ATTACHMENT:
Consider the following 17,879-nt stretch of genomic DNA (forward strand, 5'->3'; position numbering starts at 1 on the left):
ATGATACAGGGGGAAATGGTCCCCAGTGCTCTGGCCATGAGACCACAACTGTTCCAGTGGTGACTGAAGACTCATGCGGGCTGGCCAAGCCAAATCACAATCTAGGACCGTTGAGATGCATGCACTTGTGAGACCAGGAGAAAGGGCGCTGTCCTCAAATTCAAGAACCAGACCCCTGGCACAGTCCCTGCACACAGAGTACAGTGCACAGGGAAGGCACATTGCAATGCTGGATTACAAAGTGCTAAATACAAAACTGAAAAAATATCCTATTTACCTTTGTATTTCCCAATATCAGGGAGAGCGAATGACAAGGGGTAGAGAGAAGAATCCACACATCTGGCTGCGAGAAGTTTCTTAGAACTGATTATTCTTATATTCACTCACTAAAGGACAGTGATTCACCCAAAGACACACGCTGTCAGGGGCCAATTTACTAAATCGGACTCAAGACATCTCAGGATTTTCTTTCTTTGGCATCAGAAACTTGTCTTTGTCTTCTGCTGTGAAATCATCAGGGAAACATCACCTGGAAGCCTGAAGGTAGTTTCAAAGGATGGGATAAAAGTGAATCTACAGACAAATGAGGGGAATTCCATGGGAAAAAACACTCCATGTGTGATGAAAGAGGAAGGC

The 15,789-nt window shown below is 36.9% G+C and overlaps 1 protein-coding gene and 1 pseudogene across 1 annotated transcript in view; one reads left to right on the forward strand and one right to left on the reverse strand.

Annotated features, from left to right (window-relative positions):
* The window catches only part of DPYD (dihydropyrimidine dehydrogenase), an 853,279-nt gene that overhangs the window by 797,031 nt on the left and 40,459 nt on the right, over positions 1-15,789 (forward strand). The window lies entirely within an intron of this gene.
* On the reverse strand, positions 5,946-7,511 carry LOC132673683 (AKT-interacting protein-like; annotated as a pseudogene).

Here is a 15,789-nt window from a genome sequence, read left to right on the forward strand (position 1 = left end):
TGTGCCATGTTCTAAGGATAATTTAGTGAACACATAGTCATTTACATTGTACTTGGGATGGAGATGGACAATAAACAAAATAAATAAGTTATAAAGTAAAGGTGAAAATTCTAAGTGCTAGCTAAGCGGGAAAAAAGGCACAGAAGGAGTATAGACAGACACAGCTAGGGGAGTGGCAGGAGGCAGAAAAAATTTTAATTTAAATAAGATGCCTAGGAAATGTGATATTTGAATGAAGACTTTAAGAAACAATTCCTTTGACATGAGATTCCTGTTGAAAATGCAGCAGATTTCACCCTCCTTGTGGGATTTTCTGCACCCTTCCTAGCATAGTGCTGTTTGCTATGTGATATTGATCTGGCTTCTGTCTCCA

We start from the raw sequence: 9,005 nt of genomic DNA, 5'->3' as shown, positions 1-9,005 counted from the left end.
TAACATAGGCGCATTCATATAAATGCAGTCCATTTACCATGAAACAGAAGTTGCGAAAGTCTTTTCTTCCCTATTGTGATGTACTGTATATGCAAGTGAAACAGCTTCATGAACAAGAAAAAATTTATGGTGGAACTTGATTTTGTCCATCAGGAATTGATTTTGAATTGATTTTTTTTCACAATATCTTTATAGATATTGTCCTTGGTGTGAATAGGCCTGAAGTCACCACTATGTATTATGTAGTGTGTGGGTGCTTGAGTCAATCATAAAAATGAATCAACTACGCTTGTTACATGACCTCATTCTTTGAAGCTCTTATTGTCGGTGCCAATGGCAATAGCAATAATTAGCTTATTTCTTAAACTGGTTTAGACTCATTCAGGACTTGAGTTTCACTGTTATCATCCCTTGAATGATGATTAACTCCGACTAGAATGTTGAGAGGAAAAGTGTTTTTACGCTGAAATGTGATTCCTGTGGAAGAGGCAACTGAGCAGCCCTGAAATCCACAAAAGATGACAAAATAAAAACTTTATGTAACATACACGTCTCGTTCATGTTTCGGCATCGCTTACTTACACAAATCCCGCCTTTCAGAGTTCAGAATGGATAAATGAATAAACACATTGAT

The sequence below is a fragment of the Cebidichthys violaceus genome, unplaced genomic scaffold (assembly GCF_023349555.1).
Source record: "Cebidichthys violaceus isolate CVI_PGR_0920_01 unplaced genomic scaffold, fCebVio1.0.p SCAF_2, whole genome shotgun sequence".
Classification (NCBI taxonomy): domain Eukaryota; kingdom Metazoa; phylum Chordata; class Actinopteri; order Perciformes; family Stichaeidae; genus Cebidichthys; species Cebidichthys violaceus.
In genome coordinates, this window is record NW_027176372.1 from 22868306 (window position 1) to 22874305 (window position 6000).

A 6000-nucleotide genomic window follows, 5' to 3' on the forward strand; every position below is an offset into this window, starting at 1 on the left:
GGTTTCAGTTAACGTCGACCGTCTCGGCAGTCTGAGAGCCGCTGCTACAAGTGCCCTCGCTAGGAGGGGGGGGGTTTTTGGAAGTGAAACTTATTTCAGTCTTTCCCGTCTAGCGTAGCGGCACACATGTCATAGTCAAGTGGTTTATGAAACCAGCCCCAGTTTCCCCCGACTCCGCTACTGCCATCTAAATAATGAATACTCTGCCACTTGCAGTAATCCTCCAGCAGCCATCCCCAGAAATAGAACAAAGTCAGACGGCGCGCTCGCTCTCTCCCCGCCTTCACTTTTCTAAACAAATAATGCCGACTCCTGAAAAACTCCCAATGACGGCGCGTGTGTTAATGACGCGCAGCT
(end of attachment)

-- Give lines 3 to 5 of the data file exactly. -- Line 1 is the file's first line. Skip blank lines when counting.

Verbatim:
The 15,789-nt window shown below is 36.9% G+C and overlaps 1 protein-coding gene and 1 pseudogene across 1 annotated transcript in view; one reads left to right on the forward strand and one right to left on the reverse strand.

Annotated features, from left to right (window-relative positions):
* The window catches only part of DPYD (dihydropyrimidine dehydrogenase), an 853,279-nt gene that overhangs the window by 797,031 nt on the left and 40,459 nt on the right, over positions 1-15,789 (forward strand). The window lies entirely within an intron of this gene.